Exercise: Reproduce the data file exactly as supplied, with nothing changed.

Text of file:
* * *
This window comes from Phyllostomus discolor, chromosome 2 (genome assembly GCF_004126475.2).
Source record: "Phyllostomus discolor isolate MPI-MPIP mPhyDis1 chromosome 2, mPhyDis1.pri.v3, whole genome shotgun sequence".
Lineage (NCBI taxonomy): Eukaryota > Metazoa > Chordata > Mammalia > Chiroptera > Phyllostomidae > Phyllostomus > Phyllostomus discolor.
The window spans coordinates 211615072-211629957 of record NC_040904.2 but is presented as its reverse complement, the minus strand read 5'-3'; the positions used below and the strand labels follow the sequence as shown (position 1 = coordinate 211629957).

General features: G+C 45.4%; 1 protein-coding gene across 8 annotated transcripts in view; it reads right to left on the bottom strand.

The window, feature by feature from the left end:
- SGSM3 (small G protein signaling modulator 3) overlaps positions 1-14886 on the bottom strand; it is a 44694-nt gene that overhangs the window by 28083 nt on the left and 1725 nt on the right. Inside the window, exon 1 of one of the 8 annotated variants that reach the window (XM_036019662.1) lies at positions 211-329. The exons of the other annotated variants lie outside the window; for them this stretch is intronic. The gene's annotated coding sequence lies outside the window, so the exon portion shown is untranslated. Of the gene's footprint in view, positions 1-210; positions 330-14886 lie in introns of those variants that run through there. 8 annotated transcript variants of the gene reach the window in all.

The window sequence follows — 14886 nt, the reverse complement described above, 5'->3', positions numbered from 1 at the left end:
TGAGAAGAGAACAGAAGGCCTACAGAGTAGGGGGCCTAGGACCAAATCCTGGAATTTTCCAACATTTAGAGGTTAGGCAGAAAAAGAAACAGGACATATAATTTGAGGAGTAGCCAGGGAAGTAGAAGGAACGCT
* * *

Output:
This window comes from Phyllostomus discolor, chromosome 2 (genome assembly GCF_004126475.2).
Source record: "Phyllostomus discolor isolate MPI-MPIP mPhyDis1 chromosome 2, mPhyDis1.pri.v3, whole genome shotgun sequence".
Lineage (NCBI taxonomy): Eukaryota > Metazoa > Chordata > Mammalia > Chiroptera > Phyllostomidae > Phyllostomus > Phyllostomus discolor.
The window spans coordinates 211615072-211629957 of record NC_040904.2 but is presented as its reverse complement, the minus strand read 5'-3'; the positions used below and the strand labels follow the sequence as shown (position 1 = coordinate 211629957).

General features: G+C 45.4%; 1 protein-coding gene across 8 annotated transcripts in view; it reads right to left on the bottom strand.

The window, feature by feature from the left end:
- SGSM3 (small G protein signaling modulator 3) overlaps positions 1-14886 on the bottom strand; it is a 44694-nt gene that overhangs the window by 28083 nt on the left and 1725 nt on the right. Inside the window, exon 1 of one of the 8 annotated variants that reach the window (XM_036019662.1) lies at positions 211-329. The exons of the other annotated variants lie outside the window; for them this stretch is intronic. The gene's annotated coding sequence lies outside the window, so the exon portion shown is untranslated. Of the gene's footprint in view, positions 1-210; positions 330-14886 lie in introns of those variants that run through there. 8 annotated transcript variants of the gene reach the window in all.

The window sequence follows — 14886 nt, the reverse complement described above, 5'->3', positions numbered from 1 at the left end:
TGAGAAGAGAACAGAAGGCCTACAGAGTAGGGGGCCTAGGACCAAATCCTGGAATTTTCCAACATTTAGAGGTTAGGCAGAAAAAGAAACAGGACATATAATTTGAGGAGTAGCCAGGGAAGTAGAAGGAACGCT